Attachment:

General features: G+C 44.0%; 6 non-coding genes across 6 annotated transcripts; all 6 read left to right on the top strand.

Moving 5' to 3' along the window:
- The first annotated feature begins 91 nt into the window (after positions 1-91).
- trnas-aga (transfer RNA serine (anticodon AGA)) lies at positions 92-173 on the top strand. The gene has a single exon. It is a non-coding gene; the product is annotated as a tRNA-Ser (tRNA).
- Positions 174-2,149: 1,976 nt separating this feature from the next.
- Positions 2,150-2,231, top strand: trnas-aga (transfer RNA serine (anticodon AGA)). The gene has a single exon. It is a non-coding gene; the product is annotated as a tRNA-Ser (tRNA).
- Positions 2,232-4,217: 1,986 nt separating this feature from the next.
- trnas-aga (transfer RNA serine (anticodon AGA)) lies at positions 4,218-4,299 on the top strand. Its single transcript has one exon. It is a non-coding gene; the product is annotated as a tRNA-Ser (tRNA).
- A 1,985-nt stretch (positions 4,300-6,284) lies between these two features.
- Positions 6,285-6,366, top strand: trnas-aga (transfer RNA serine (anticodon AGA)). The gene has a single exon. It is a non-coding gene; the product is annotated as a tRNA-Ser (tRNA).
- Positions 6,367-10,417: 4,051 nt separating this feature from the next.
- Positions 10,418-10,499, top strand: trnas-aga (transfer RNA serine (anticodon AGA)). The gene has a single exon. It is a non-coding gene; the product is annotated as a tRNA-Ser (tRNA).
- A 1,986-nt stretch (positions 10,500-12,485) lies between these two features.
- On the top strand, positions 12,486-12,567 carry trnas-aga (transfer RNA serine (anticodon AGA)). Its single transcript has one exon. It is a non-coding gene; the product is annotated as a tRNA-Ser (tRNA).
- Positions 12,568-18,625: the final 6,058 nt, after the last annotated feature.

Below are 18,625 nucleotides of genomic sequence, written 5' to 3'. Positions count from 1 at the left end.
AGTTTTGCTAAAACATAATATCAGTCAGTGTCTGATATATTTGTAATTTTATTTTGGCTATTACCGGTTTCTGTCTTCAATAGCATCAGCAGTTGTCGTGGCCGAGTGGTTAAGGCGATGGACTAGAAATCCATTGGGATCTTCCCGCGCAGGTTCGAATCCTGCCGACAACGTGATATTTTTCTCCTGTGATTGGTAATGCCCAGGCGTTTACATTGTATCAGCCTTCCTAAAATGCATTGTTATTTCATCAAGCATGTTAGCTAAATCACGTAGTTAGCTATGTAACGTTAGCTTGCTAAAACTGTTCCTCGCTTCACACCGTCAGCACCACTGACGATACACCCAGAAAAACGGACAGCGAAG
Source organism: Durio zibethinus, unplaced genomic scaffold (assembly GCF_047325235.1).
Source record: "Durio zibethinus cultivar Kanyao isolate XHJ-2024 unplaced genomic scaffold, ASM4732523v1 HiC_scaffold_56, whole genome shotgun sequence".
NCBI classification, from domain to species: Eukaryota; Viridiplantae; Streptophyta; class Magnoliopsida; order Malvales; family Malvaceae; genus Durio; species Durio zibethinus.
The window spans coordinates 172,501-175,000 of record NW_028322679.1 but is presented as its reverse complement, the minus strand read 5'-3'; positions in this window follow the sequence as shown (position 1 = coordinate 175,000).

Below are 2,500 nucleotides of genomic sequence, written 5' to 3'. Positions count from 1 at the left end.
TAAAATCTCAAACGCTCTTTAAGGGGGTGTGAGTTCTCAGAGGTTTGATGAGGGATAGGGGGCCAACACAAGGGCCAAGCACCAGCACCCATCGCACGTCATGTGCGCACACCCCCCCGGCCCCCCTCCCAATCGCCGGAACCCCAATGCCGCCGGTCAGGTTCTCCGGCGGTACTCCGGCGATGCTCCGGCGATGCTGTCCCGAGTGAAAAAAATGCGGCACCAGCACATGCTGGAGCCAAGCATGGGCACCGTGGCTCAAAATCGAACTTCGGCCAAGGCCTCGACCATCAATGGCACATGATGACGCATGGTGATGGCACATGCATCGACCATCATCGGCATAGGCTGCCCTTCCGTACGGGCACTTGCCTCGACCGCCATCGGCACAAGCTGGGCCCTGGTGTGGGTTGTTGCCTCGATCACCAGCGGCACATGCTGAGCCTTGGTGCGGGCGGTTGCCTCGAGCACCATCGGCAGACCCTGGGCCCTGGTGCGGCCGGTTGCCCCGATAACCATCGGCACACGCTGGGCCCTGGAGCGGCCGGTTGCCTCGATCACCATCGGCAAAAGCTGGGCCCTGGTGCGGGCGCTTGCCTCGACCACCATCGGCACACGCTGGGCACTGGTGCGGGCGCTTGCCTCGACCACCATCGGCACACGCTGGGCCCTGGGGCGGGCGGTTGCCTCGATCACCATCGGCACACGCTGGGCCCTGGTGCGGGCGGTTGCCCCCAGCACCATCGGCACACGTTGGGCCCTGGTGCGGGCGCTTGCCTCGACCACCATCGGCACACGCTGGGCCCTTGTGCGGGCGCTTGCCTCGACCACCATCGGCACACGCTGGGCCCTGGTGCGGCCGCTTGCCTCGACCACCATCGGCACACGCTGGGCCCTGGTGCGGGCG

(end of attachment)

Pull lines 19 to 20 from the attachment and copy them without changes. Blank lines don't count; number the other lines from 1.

Source record: "Durio zibethinus cultivar Kanyao isolate XHJ-2024 unplaced genomic scaffold, ASM4732523v1 HiC_scaffold_56, whole genome shotgun sequence".
NCBI classification, from domain to species: Eukaryota; Viridiplantae; Streptophyta; class Magnoliopsida; order Malvales; family Malvaceae; genus Durio; species Durio zibethinus.